Somewhere last year, I read Eleanor & Park. Even though it felt a little too young for me at times, I enjoyed reading it. It was gripping enough to have me reading it in one sitting (that doesn’t mean I loved it – I do that quite a lot). I didn’t enjoy it enough to pick up Rowell’s other book straight away though, but when I started my bookstagram account, people kept recommending Attachments, and so I read it. It was a totally different genre, and Rowell made me laugh out loud pretty often. After reading that, I bought Carry On. But I quickly found out it was linked to Fangirl, so I decided to read that first. And I’m glad I did.
First of all, this is generally not my genre. Ya contemporary is not my thing, and neither are chicklits. But I felt like reading something light, and I liked Attachments and also enjoyed Eleanor & Park, so I picked up this one. And loved it! Rainbow Rowell is definitely the exception to the rule, and this is my favorite so far. The characters were so real I feel like I know them, and Cath, the main character, is especially relatable. But more than that, I’m genuinely impressed by Rowell’s writing. It’s not often that I come across a well-written book in this genre, and she kept playing with genres like it was nothing, making it feel like it would be so easy to write. I felt the passion for writing dripping of the pages, kind of making me want to start writing myself. It felt like an homage to fandom, and the Harry Potter fandom in particular – but the Simon and Baz story was certainly not a simple HP rip-off, and it made me really curious about Carry On. I loved the short fragments at the start of each chapter, and how they were always somehow related to the chapter to come. This book was a light read, but there was still quite a lot to it. Can this please be a movie?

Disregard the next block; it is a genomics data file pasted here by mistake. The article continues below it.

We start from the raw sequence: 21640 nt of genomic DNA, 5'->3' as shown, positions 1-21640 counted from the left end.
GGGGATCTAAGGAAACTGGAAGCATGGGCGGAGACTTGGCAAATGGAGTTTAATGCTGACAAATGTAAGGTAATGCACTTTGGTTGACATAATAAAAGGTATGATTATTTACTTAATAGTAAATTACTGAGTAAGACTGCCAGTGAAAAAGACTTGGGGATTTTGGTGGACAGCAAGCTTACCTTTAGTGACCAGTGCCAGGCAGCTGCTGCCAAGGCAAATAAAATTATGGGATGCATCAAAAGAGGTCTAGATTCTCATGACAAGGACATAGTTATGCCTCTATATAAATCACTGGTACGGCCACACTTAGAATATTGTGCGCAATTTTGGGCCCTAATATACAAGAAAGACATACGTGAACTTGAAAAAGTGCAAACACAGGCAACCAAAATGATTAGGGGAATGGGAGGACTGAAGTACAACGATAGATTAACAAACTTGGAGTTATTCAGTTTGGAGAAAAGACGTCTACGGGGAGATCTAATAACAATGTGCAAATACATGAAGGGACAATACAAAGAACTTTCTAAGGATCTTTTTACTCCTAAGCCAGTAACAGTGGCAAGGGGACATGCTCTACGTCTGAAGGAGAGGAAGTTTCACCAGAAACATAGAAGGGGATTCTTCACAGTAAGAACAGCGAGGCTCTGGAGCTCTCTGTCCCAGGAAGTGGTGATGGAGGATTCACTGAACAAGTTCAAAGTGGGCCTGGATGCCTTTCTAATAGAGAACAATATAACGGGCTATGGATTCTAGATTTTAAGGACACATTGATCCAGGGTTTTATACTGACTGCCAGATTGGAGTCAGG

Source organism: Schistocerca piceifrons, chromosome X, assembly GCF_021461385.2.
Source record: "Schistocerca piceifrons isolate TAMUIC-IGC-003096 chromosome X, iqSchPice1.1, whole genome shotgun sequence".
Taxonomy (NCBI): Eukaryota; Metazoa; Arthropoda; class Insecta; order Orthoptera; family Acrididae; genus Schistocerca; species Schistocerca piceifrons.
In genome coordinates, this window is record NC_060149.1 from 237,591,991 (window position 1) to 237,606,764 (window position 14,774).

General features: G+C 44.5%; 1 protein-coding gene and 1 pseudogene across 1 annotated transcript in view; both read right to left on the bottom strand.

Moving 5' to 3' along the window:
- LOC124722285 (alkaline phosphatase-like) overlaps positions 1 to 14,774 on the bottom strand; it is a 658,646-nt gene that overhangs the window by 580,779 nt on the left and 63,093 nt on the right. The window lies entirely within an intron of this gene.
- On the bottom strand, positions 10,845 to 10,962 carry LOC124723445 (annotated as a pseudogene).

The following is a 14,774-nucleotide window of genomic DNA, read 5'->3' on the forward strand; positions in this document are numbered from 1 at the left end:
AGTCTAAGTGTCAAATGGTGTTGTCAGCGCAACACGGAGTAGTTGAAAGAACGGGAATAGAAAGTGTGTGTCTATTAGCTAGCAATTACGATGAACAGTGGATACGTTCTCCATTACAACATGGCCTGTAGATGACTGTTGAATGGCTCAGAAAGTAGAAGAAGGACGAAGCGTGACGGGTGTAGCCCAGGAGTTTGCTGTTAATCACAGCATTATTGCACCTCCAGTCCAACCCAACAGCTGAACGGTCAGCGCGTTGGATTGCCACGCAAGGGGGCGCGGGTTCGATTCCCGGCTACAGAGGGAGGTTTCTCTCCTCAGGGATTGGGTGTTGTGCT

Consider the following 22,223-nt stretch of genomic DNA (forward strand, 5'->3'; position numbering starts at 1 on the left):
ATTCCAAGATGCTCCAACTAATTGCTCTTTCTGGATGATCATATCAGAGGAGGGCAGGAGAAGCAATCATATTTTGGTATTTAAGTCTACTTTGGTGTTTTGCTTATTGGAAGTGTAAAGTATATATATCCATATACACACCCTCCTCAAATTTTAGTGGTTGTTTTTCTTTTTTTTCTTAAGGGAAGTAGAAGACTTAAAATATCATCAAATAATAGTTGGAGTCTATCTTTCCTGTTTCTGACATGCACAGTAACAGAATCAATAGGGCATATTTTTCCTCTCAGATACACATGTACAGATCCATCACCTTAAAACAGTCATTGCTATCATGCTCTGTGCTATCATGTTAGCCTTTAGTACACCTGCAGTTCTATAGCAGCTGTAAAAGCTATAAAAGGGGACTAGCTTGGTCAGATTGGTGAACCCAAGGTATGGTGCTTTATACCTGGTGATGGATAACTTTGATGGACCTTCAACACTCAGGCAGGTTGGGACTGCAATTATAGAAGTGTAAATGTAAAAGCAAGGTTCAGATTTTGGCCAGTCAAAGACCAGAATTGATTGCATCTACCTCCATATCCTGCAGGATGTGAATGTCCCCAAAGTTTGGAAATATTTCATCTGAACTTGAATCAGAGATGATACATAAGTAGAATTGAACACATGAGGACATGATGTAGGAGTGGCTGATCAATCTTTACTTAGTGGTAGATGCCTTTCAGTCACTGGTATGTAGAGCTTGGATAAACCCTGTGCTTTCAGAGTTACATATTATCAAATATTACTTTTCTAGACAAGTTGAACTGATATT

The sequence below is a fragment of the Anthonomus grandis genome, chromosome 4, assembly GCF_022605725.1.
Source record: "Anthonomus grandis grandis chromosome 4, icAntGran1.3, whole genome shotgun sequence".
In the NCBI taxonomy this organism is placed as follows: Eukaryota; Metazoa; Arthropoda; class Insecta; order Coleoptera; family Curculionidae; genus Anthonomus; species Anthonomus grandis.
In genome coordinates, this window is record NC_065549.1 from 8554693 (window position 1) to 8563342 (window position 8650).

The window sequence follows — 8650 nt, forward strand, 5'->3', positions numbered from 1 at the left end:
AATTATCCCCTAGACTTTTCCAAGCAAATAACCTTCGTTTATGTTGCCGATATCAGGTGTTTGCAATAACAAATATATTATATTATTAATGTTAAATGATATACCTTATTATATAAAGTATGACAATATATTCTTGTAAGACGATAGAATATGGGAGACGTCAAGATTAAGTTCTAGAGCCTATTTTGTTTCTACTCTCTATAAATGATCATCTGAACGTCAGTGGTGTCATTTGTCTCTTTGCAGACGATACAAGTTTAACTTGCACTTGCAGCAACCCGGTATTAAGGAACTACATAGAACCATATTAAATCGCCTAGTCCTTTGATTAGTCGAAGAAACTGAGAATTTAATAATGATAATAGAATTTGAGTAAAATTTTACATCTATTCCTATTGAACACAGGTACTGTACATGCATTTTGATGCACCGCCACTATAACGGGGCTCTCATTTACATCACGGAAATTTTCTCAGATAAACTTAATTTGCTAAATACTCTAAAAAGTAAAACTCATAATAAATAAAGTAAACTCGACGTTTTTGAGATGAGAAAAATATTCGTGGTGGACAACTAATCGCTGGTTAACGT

As you can probably make out in my review of Fangirl, my expectations of Carry On were through the roof. So I’m not gonna lie, I was disappointed. Here’s why:
What did I just read? I seriously don’t understand the point of this book. Simon and Baz were charming enough, but that’s not enough for a 500 page novel. It’s really not. As much as I loved Fangirl, I couldn’t get myself to love this. I wonder what I would’ve made of this book if I wouldn’t have read Fangirl first, and it feels essential to do so, because the whole idea of the book within a book is interesting enough. I liked recognizing stuff from Caths (the main character from Fangirl) life in the book for example, like Baz’s widows peak, or the specific type of coffee he makes at the end of the book. Carry On reads like fanfiction, just like it was meant to be. The confusing part however, is lacking the context of the ‘real’ fandom. For example, what makes Harry Potter fanfiction so enjoyable, is knowing and loving the real canon. The genre is pretty unclear too, because it doesn’t feel like fantasy at all. At best, it feels like a parody on fantasy, except that it’s not all that funny or the clou was lost on me. Neither was this book suspenseful at any point, because the plot felt secondary the whole time, even though it was a pretty big one. The whole Simon/Baz love story seemed to be the main point, only it didn’t really start until halfway through part 3. And even more distracting were all the other POVs, which were completely unnecessary. All in all, this book definitely had potential, but it didn’t work in its chosen form.
I’m not sure if Carry On would have been as disappointing had I not read Fangirl first. Of course my expectations were high because I liked Fangirl that much, and I’d also already grown fond of Simon and Baz through Caths fanfic. On the other hand, the book would have probably made even less sense to me without the context that was provided in Fangirl. Carry On might just have been a bit too ambitious a project… I will read Landline soon though, and I’m looking forward to whatever Rainbow Rowell will write next! Do you like her books?